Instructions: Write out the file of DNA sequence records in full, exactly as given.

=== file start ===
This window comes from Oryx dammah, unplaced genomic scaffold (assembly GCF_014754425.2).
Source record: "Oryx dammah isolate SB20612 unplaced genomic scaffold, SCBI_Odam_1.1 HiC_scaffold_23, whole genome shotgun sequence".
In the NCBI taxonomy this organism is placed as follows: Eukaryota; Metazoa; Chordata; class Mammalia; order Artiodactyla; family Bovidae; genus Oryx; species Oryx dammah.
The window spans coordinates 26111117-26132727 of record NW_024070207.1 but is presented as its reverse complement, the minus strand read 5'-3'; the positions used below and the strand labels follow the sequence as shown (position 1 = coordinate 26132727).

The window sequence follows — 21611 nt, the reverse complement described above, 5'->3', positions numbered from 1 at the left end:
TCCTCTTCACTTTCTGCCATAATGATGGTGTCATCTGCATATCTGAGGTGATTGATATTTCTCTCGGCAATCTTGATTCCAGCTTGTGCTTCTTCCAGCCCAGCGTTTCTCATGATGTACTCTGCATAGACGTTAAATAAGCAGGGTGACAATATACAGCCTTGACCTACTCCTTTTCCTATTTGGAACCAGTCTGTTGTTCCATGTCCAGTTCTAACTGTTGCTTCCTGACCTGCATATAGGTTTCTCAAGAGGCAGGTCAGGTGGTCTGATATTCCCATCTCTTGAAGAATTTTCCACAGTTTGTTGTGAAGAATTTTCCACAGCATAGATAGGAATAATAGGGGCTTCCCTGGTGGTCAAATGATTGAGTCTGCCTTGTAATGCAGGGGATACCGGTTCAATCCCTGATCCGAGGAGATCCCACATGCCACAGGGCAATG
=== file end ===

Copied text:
This window comes from Oryx dammah, unplaced genomic scaffold (assembly GCF_014754425.2).
Source record: "Oryx dammah isolate SB20612 unplaced genomic scaffold, SCBI_Odam_1.1 HiC_scaffold_23, whole genome shotgun sequence".
In the NCBI taxonomy this organism is placed as follows: Eukaryota; Metazoa; Chordata; class Mammalia; order Artiodactyla; family Bovidae; genus Oryx; species Oryx dammah.
The window spans coordinates 26111117-26132727 of record NW_024070207.1 but is presented as its reverse complement, the minus strand read 5'-3'; the positions used below and the strand labels follow the sequence as shown (position 1 = coordinate 26132727).

The window sequence follows — 21611 nt, the reverse complement described above, 5'->3', positions numbered from 1 at the left end:
TCCTCTTCACTTTCTGCCATAATGATGGTGTCATCTGCATATCTGAGGTGATTGATATTTCTCTCGGCAATCTTGATTCCAGCTTGTGCTTCTTCCAGCCCAGCGTTTCTCATGATGTACTCTGCATAGACGTTAAATAAGCAGGGTGACAATATACAGCCTTGACCTACTCCTTTTCCTATTTGGAACCAGTCTGTTGTTCCATGTCCAGTTCTAACTGTTGCTTCCTGACCTGCATATAGGTTTCTCAAGAGGCAGGTCAGGTGGTCTGATATTCCCATCTCTTGAAGAATTTTCCACAGTTTGTTGTGAAGAATTTTCCACAGCATAGATAGGAATAATAGGGGCTTCCCTGGTGGTCAAATGATTGAGTCTGCCTTGTAATGCAGGGGATACCGGTTCAATCCCTGATCCGAGGAGATCCCACATGCCACAGGGCAATG